Editor's note: This story contains graphic content.
Kabul, Afghanistan (CNN) -- In a village in the district of Panjwai, in Kandahar province, a young man sits against a tree with his knees to his chest and his head hanging down. When he lifts his head, his eyes are full of tears.
The reason for his sorrow is lying in the back of pickup trucks a few yards away.
In the back of the trucks, a dead toddler with a bloodstained face lies between two dead men. In another truck, a blanket is pulled back to reveal the charred legs and feet of two more bodies. All of them are villagers killed in an attack while they slept in their homes before dawn Sunday.
They are some of the 16 victims of what Afghan officials have said was a rampage by a U.S. soldier from a base in western Kandahar.
"One guy came in and pulled a boy from his sleep and he shot him in this doorway. Then they came back inside the room and put a gun in the mouth of one child and stomped on another child," a mother said as she sat in her home.
Another mother was filled with rage and sorrow as she sat in one of the vehicles transporting the dead.
"Four girls and four boys. They are 2-year-olds. Are these Talibs?" she barked.
The Taliban have vowed revenge for the incident, but so far, no violent protests have erupted. Meanwhile, the families in the two villages where the shooting occurred spent the day burying their loved ones.
The western district has been known to be a hotbed of Taliban activity, even considered the birthplace of the Taliban. But the woman said she swears she hadn't seen Taliban fighters in five months.
She said she was one of many who had moved back to the village because people on the nearby military base had said it was safe to return home, and that nobody would bother them.
"This base told us to come back to our villages ... we will not bother you. This is your land, and this is your own village," she said. "But these dogs came and grabbed us."
President Barack Obama and other top U.S. officials have expressed their sorrow and condolences to the families. But that had little meaning in the village, where a local minister said one family lost 11 members Sunday.
"Look at these bodies. They all belong to one family," one of the villagers said through tears.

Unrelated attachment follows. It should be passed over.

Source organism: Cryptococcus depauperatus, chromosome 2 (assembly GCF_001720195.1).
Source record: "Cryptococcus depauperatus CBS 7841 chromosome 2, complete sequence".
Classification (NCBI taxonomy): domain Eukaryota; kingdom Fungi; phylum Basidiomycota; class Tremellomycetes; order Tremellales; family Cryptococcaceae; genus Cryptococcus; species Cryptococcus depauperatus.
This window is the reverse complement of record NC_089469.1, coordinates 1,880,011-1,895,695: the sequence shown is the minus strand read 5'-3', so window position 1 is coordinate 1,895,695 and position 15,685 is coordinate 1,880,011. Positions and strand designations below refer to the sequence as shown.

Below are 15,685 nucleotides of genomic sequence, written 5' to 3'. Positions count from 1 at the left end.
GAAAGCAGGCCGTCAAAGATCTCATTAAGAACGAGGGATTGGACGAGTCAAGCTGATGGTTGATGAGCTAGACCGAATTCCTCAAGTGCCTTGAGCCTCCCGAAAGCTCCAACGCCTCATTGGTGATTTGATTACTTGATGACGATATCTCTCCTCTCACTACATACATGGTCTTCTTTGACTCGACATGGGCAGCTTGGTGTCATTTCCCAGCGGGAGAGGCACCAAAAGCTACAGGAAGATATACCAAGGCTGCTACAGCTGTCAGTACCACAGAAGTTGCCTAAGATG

Old and young men alike wept openly, while investigators sifted through the grisly scene picking up shell casings and picking through at least one home where the floors and walls were stained with blood.
Sorrow was soon replaced by anger at American forces. Some of the villagers said there was more than one soldier on the ground when the killings occurred.
But the International Security Assistance Force, the U.S.-led NATO mission in Afghanistan, said that was not the case -- that the killings appear to be the result of a single soldier, who walked away from his outpost and acted alone.
There was new information Monday about the soldier accused of the killings. A Department of Defense official told CNN the man, a staff sergeant, was a qualified infantry sniper, trained to hit to kill at about 800 meters. He had spent three tours of duty in Iraq, where he suffered a traumatic brain injury in a 2010 vehicle accident.
After treatment, he was cleared to return to duty and was serving his first tour in Afghanistan.
The massacre has further inflamed tensions between U.S. and Afghan leaders and the people of Afghanistan. Afghan lawmakers have asked for a public trial to be held on Afghan soil, but Pentagon spokesman George Little said the case would be handled by the American military.
"The soldier was never in the custody of Afghan forces and will not face punishment under the Afghan justice system," Little said. "The U.S. military has strong means to address wrongdoing. There is an agreement in place with the government of Afghanistan, so that the investigation -- and when appropriate, prosecution -- will be done through U.S. military channels."
But village tribal leaders said their people can't comprehend how a trained professional soldier could have acted alone and done such a thing.